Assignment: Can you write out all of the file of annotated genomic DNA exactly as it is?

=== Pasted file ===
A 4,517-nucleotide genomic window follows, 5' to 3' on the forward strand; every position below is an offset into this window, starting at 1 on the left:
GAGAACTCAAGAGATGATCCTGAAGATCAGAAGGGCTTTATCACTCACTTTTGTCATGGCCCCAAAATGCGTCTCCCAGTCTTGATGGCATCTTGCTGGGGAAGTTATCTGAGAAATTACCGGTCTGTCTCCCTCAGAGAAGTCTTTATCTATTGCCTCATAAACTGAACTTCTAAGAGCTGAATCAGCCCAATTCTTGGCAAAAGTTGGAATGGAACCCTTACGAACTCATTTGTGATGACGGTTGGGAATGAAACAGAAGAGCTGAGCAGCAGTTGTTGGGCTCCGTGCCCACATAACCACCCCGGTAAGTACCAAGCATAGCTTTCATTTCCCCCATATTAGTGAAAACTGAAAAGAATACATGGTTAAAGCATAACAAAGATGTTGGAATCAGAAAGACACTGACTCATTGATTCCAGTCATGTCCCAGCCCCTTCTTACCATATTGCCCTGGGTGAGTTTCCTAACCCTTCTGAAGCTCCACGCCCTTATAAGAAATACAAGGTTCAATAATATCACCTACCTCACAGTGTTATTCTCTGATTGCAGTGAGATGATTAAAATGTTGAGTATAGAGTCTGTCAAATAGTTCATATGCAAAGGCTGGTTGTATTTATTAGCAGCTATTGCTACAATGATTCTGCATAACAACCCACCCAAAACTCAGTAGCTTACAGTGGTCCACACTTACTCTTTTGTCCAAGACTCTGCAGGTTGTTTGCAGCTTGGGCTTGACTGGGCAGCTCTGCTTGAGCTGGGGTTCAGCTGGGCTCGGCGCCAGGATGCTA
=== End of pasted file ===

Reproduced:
A 4,517-nucleotide genomic window follows, 5' to 3' on the forward strand; every position below is an offset into this window, starting at 1 on the left:
GAGAACTCAAGAGATGATCCTGAAGATCAGAAGGGCTTTATCACTCACTTTTGTCATGGCCCCAAAATGCGTCTCCCAGTCTTGATGGCATCTTGCTGGGGAAGTTATCTGAGAAATTACCGGTCTGTCTCCCTCAGAGAAGTCTTTATCTATTGCCTCATAAACTGAACTTCTAAGAGCTGAATCAGCCCAATTCTTGGCAAAAGTTGGAATGGAACCCTTACGAACTCATTTGTGATGACGGTTGGGAATGAAACAGAAGAGCTGAGCAGCAGTTGTTGGGCTCCGTGCCCACATAACCACCCCGGTAAGTACCAAGCATAGCTTTCATTTCCCCCATATTAGTGAAAACTGAAAAGAATACATGGTTAAAGCATAACAAAGATGTTGGAATCAGAAAGACACTGACTCATTGATTCCAGTCATGTCCCAGCCCCTTCTTACCATATTGCCCTGGGTGAGTTTCCTAACCCTTCTGAAGCTCCACGCCCTTATAAGAAATACAAGGTTCAATAATATCACCTACCTCACAGTGTTATTCTCTGATTGCAGTGAGATGATTAAAATGTTGAGTATAGAGTCTGTCAAATAGTTCATATGCAAAGGCTGGTTGTATTTATTAGCAGCTATTGCTACAATGATTCTGCATAACAACCCACCCAAAACTCAGTAGCTTACAGTGGTCCACACTTACTCTTTTGTCCAAGACTCTGCAGGTTGTTTGCAGCTTGGGCTTGACTGGGCAGCTCTGCTTGAGCTGGGGTTCAGCTGGGCTCGGCGCCAGGATGCTA